[caption id="attachment_3518" align="alignright" width="200"] Mags in the Dahlia tunnel[/caption]

The change in temperatures, light and overall look of the garden is so obvious now we’re heading into October. I must admit I’m enjoying the changes, it’s such a beautiful time of the year. Here on the farm it’s all about getting ready for spring with tulip and narcissus planting season well under way.

If you haven’t already invested in some spring bulbs, I highly recommend it, there’s nothing to compare to the cheer they’ll bring from January onwards. It’s getting late for crocus, and daffodils but still worth it. Tulips on the other hand are best left to be planted until early November as the tips can get damaged in early spring by frosts but you could pop a few into a pot to have a little garden on your table come spring. Lasagne planting is a great way to extend the reason in pots as indoor and outdoor planters. A decent sized pot with good drainage and added grit at the bottom, a layer of compost, Largest and latest flowering bulbs first like tulips another layer of compost followed by Daffodils and lastly some crocus and muscari. These will flower from February right through to April and you’ll be so glad you did.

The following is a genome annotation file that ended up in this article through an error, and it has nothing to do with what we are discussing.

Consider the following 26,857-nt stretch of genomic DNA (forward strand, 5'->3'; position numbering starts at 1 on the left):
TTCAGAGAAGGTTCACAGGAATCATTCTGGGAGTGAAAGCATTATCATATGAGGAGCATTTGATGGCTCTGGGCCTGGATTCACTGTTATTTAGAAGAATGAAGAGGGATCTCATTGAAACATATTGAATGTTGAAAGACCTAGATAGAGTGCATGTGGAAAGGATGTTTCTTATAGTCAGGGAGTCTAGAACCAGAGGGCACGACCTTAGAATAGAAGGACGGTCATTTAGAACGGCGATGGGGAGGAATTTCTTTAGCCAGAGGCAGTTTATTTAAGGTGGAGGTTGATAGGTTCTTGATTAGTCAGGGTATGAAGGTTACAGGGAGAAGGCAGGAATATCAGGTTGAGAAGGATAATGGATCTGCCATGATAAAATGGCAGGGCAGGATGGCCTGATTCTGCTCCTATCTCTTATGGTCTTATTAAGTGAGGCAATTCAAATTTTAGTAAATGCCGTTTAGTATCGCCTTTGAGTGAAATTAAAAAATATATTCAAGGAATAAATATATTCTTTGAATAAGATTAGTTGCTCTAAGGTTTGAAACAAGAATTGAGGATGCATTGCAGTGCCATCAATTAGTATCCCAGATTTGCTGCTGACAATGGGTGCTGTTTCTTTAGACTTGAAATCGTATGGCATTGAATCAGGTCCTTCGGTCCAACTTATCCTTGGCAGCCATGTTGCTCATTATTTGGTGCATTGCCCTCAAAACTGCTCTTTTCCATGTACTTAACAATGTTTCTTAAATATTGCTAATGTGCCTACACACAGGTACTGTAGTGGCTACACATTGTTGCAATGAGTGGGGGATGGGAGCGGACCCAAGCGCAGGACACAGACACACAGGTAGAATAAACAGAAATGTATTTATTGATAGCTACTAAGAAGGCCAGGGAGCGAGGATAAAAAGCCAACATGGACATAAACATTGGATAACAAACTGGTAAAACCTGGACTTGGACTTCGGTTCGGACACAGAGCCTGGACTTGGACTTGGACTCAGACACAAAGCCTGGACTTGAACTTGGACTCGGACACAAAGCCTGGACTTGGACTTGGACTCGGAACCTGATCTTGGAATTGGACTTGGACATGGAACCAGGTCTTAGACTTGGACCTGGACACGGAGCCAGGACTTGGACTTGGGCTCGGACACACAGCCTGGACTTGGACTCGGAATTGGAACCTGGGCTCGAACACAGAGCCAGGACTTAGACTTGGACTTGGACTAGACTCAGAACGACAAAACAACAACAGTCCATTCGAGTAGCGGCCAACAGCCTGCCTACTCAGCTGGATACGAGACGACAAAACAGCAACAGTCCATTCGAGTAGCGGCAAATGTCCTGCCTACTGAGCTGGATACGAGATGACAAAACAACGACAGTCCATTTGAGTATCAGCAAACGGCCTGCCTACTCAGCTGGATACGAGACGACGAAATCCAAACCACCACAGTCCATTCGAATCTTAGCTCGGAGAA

[caption id="attachment_3528" align="alignleft" width="200"] Gunnera[/caption]

Take some photos now while the trees and deciduous shrubs are still in leaf and in a few weeks when they’re gone it’s so handy to reference where you’d like to make changes. I love when the leaves fall because you get a real sense of the garden structure its laid bare but holds the promise of late winter with my all-time favourite winter flowers like hellebores, snowdrops, and our native primrose. These almost indestructible plants will crank out flowers no matter what the weather throws at them and as they’re woodland natives they can fill those summer shady locations like beacons of light and life. I’ve noticed my mahonia sending out flower spikes it will fill the air with its delicious scent, feed my pollinators who have foregone hibernation and in turn it will bear beautiful black berries to feed my blackbirds and thrushes in the spring.

Scent is so important in Winter as it’s a lure for pollinators and we get to benefit from it too. Shrubs like Saracocca sweet Christmas box, a beautiful winter flowering shade loving plant that out of flower you’d completely ignore but come winter It is a star! Equally Winter Honeysuckle with its sweet fragrance filling the air on those still crisp winter mornings is an utter joy.

[caption id="attachment_3516" align="alignright" width="168"] Mint going over, it's always left for out pollinators even when we don't use it as bouquet foliage[/caption]

Viburnums are another star of the winter garden both the deciduous types like ‘Bodnantense’, and evergreen ‘Eve price’. But the workhorse for me is Skimmia japonica ‘Rubella’. All these shrubs provide a vital winter food source for our pollinators while giving us joy and colour in what can be a drab time of the year.

These will all be available in good garden centres now and this is a great month to get them in so they can establish before the onset of winter.

I hope you’ll find these suggestions useful and together we can build pollinator corridors while giving pleasure to ourselves.

Bee Kind